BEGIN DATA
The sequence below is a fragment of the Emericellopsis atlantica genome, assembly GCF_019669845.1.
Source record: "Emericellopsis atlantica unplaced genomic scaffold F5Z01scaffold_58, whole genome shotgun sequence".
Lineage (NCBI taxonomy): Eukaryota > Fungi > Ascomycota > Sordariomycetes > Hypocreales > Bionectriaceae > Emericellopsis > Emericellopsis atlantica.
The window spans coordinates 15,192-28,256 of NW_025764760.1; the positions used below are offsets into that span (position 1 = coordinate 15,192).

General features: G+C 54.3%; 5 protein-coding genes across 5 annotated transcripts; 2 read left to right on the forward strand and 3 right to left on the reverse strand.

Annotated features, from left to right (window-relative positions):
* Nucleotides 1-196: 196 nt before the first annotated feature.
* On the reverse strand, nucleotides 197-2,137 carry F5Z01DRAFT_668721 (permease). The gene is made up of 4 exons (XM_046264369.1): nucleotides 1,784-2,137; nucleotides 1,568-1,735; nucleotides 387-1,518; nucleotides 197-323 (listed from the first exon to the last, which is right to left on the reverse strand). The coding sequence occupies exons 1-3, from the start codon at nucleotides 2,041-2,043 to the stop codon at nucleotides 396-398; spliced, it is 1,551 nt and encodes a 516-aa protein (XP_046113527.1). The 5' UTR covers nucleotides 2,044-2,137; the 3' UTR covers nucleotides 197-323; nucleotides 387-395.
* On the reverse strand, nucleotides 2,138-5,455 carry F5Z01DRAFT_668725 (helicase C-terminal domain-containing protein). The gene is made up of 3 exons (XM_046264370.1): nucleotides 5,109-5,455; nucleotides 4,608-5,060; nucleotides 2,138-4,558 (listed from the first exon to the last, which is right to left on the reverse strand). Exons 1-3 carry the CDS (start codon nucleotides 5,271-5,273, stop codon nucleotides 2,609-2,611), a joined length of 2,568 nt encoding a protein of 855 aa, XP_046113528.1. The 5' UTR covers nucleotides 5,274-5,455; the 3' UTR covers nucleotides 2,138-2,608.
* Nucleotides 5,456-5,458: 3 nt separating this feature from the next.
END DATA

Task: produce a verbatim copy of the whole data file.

The sequence below is a fragment of the Emericellopsis atlantica genome, assembly GCF_019669845.1.
Source record: "Emericellopsis atlantica unplaced genomic scaffold F5Z01scaffold_58, whole genome shotgun sequence".
Lineage (NCBI taxonomy): Eukaryota > Fungi > Ascomycota > Sordariomycetes > Hypocreales > Bionectriaceae > Emericellopsis > Emericellopsis atlantica.
The window spans coordinates 15,192-28,256 of NW_025764760.1; the positions used below are offsets into that span (position 1 = coordinate 15,192).

General features: G+C 54.3%; 5 protein-coding genes across 5 annotated transcripts; 2 read left to right on the forward strand and 3 right to left on the reverse strand.

Annotated features, from left to right (window-relative positions):
* Nucleotides 1-196: 196 nt before the first annotated feature.
* On the reverse strand, nucleotides 197-2,137 carry F5Z01DRAFT_668721 (permease). The gene is made up of 4 exons (XM_046264369.1): nucleotides 1,784-2,137; nucleotides 1,568-1,735; nucleotides 387-1,518; nucleotides 197-323 (listed from the first exon to the last, which is right to left on the reverse strand). The coding sequence occupies exons 1-3, from the start codon at nucleotides 2,041-2,043 to the stop codon at nucleotides 396-398; spliced, it is 1,551 nt and encodes a 516-aa protein (XP_046113527.1). The 5' UTR covers nucleotides 2,044-2,137; the 3' UTR covers nucleotides 197-323; nucleotides 387-395.
* On the reverse strand, nucleotides 2,138-5,455 carry F5Z01DRAFT_668725 (helicase C-terminal domain-containing protein). The gene is made up of 3 exons (XM_046264370.1): nucleotides 5,109-5,455; nucleotides 4,608-5,060; nucleotides 2,138-4,558 (listed from the first exon to the last, which is right to left on the reverse strand). Exons 1-3 carry the CDS (start codon nucleotides 5,271-5,273, stop codon nucleotides 2,609-2,611), a joined length of 2,568 nt encoding a protein of 855 aa, XP_046113528.1. The 5' UTR covers nucleotides 5,274-5,455; the 3' UTR covers nucleotides 2,138-2,608.
* Nucleotides 5,456-5,458: 3 nt separating this feature from the next.